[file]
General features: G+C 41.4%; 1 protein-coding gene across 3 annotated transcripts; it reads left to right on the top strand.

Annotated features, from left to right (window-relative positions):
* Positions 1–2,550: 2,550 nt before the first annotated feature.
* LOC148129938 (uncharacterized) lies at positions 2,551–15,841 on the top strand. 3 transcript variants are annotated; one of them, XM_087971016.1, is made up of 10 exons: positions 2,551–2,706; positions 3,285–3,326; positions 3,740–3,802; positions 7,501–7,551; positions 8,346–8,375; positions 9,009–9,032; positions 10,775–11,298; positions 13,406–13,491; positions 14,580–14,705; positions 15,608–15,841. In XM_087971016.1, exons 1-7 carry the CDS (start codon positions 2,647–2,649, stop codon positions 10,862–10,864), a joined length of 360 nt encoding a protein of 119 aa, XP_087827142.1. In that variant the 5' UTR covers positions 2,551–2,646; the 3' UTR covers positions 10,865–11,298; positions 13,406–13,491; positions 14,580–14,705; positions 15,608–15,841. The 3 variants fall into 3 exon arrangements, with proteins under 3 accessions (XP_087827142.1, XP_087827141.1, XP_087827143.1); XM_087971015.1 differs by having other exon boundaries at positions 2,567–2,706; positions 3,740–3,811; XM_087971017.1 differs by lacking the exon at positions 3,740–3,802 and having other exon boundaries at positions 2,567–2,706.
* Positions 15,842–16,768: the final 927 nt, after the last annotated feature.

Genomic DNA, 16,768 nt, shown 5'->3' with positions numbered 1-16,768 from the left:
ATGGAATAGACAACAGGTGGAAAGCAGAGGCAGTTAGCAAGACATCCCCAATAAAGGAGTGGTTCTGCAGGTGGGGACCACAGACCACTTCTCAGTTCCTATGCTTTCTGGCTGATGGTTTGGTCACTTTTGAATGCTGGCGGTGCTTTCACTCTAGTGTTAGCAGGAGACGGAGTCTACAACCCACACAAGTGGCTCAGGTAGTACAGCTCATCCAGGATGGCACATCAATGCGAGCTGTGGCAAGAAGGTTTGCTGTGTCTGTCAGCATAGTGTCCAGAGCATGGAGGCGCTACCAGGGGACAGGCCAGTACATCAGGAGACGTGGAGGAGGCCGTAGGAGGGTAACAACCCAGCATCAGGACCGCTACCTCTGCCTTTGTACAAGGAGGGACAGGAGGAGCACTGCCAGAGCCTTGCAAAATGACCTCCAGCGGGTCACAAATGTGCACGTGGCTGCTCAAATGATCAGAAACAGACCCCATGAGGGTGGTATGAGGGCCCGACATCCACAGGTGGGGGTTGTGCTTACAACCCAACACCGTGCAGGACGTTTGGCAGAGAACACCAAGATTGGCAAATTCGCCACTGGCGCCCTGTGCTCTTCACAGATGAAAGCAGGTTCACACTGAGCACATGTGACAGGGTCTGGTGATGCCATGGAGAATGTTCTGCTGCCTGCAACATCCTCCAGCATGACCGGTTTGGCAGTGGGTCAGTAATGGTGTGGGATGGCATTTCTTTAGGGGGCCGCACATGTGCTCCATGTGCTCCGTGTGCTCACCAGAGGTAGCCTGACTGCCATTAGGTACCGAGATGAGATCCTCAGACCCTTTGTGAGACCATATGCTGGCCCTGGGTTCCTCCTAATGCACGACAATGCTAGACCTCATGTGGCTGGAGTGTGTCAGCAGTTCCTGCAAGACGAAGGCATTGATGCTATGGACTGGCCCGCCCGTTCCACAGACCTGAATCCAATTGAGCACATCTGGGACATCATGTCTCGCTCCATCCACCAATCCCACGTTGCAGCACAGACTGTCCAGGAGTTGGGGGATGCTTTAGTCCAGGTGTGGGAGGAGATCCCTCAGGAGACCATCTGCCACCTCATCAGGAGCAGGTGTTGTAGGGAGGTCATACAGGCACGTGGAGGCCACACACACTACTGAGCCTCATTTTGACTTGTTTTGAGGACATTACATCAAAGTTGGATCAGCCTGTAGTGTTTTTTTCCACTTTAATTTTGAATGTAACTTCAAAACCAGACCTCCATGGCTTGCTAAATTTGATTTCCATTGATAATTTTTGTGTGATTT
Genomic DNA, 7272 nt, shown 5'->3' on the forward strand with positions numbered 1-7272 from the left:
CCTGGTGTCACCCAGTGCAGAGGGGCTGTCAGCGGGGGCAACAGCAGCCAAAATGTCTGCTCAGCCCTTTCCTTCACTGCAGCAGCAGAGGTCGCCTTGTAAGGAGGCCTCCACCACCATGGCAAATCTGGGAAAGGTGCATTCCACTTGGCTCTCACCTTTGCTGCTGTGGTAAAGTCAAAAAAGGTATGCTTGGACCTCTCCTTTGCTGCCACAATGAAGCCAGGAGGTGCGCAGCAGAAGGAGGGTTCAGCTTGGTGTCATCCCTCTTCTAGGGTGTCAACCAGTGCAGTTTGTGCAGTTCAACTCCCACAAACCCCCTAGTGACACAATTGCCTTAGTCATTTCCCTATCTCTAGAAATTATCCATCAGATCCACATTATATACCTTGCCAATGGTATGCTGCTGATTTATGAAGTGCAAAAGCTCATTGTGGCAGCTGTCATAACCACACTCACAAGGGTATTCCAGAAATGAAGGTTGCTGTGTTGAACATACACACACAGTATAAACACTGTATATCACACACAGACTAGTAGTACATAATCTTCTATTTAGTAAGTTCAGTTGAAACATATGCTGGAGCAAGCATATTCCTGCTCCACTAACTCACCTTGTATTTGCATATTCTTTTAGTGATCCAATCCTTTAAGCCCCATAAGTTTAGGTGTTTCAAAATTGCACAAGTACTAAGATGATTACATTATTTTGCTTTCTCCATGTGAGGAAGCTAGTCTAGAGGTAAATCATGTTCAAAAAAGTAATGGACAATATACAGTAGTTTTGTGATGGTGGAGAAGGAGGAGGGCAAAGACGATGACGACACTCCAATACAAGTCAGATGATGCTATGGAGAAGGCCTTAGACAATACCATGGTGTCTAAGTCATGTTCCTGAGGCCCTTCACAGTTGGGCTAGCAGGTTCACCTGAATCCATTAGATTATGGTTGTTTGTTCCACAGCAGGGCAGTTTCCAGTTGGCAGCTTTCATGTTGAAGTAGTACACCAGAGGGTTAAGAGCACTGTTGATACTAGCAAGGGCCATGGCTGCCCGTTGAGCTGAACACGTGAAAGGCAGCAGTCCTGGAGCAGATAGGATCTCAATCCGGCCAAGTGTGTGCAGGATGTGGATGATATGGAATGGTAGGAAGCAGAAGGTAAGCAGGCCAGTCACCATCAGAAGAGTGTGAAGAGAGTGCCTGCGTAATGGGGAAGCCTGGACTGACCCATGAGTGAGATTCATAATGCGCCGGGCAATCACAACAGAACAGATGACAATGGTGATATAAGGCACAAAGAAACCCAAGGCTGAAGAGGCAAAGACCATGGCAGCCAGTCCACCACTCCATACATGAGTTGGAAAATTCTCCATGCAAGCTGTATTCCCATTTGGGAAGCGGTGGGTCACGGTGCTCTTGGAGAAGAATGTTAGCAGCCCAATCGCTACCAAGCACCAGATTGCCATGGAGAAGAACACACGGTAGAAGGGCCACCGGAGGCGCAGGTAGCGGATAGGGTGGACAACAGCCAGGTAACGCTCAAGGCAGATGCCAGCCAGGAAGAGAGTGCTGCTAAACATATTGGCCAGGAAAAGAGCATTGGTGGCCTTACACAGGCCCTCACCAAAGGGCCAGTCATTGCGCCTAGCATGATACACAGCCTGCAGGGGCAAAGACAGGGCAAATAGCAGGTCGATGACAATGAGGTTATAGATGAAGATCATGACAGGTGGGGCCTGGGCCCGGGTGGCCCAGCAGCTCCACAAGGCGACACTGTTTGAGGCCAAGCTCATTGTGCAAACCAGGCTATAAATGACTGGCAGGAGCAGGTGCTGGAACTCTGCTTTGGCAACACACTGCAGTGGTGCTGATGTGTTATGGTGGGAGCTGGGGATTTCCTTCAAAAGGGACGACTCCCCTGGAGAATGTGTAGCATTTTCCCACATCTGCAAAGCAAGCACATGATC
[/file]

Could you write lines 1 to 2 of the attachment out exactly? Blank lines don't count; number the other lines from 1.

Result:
General features: G+C 41.4%; 1 protein-coding gene across 3 annotated transcripts; it reads left to right on the top strand.

Annotated features, from left to right (window-relative positions):